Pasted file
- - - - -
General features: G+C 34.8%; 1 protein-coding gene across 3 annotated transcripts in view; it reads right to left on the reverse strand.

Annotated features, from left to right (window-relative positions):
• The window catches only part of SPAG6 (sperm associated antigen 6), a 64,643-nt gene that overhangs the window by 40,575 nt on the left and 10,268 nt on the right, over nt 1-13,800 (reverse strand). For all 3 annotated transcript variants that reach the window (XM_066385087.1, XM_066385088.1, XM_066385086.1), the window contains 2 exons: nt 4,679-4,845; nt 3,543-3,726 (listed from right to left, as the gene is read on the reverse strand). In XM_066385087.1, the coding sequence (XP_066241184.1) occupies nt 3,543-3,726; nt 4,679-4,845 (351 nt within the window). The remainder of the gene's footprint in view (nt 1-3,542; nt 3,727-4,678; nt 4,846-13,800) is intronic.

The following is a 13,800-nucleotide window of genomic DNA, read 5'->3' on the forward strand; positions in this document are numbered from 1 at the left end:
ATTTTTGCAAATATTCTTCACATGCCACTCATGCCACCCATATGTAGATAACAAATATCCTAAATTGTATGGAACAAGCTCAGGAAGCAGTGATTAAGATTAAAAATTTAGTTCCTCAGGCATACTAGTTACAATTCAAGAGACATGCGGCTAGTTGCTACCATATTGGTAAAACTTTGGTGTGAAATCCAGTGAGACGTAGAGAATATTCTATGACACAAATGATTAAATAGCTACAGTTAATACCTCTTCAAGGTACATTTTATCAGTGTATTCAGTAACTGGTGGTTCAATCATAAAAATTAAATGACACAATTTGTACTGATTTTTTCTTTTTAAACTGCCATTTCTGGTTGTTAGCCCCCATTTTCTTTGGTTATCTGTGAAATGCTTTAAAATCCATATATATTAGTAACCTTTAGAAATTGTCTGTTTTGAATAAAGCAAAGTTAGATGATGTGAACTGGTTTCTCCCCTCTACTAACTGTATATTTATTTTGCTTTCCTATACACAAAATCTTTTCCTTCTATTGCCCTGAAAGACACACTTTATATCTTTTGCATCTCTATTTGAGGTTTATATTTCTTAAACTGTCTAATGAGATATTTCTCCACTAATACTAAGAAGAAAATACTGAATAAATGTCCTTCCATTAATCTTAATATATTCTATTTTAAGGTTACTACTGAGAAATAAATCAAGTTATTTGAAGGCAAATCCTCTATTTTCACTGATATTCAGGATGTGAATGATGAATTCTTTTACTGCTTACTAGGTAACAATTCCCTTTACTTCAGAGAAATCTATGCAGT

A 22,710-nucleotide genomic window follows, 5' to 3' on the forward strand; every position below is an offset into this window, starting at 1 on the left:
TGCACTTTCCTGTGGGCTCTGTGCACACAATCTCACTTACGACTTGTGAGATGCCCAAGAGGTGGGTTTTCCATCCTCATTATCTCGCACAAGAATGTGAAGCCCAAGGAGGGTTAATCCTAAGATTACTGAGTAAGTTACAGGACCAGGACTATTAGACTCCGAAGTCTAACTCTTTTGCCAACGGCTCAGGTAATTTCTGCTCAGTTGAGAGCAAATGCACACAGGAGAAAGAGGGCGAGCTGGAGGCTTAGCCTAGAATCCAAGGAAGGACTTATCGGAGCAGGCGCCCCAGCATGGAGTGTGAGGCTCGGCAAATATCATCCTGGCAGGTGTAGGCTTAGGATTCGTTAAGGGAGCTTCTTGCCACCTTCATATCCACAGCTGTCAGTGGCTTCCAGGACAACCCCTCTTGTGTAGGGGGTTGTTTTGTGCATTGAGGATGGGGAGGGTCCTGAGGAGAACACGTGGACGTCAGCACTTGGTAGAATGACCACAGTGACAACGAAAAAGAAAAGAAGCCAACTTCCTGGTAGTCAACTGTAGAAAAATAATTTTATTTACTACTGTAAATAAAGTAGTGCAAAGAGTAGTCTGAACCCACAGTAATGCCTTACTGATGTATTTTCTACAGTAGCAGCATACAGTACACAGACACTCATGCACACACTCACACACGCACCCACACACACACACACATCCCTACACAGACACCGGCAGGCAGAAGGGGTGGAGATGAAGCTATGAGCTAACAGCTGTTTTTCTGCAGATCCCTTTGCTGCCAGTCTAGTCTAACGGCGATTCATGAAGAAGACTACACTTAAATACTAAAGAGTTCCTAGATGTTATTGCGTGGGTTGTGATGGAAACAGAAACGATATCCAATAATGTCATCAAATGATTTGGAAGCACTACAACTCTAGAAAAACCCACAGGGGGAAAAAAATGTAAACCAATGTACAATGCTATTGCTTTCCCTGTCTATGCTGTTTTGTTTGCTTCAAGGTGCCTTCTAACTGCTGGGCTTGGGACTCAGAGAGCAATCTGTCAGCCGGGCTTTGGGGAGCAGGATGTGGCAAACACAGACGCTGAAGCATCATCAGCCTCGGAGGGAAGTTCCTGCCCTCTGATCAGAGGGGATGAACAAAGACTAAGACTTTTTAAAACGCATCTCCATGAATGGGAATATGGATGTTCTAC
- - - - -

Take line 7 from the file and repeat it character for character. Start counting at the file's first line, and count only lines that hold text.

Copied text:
TGCACTTTCCTGTGGGCTCTGTGCACACAATCTCACTTACGACTTGTGAGATGCCCAAGAGGTGGGTTTTCCATCCTCATTATCTCGCACAAGAATGTGAAGCCCAAGGAGGGTTAATCCTAAGATTACTGAGTAAGTTACAGGACCAGGACTATTAGACTCCGAAGTCTAACTCTTTTGCCAACGGCTCAGGTAATTTCTGCTCAGTTGAGAGCAAATGCACACAGGAGAAAGAGGGCGAGCTGGAGGCTTAGCCTAGAATCCAAGGAAGGACTTATCGGAGCAGGCGCCCCAGCATGGAGTGTGAGGCTCGGCAAATATCATCCTGGCAGGTGTAGGCTTAGGATTCGTTAAGGGAGCTTCTTGCCACCTTCATATCCACAGCTGTCAGTGGCTTCCAGGACAACCCCTCTTGTGTAGGGGGTTGTTTTGTGCATTGAGGATGGGGAGGGTCCTGAGGAGAACACGTGGACGTCAGCACTTGGTAGAATGACCACAGTGACAACGAAAAAGAAAAGAAGCCAACTTCCTGGTAGTCAACTGTAGAAAAATAATTTTATTTACTACTGTAAATAAAGTAGTGCAAAGAGTAGTCTGAACCCACAGTAATGCCTTACTGATGTATTTTCTACAGTAGCAGCATACAGTACACAGACACTCATGCACACACTCACACACGCACCCACACACACACACACATCCCTACACAGACACCGGCAGGCAGAAGGGGTGGAGATGAAGCTATGAGCTAACAGCTGTTTTTCTGCAGATCCCTTTGCTGCCAGTCTAGTCTAACGGCGATTCATGAAGAAGACTACACTTAAATACTAAAGAGTTCCTAGATGTTATTGCGTGGGTTGTGATGGAAACAGAAACGATATCCAATAATGTCATCAAATGATTTGGAAGCACTACAACTCTAGAAAAACCCACAGGGGGAAAAAAATGTAAACCAATGTACAATGCTATTGCTTTCCCTGTCTATGCTGTTTTGTTTGCTTCAAGGTGCCTTCTAACTGCTGGGCTTGGGACTCAGAGAGCAATCTGTCAGCCGGGCTTTGGGGAGCAGGATGTGGCAAACACAGACGCTGAAGCATCATCAGCCTCGGAGGGAAGTTCCTGCCCTCTGATCAGAGGGGATGAACAAAGACTAAGACTTTTTAAAACGCATCTCCATGAATGGGAATATGGATGTTCTAC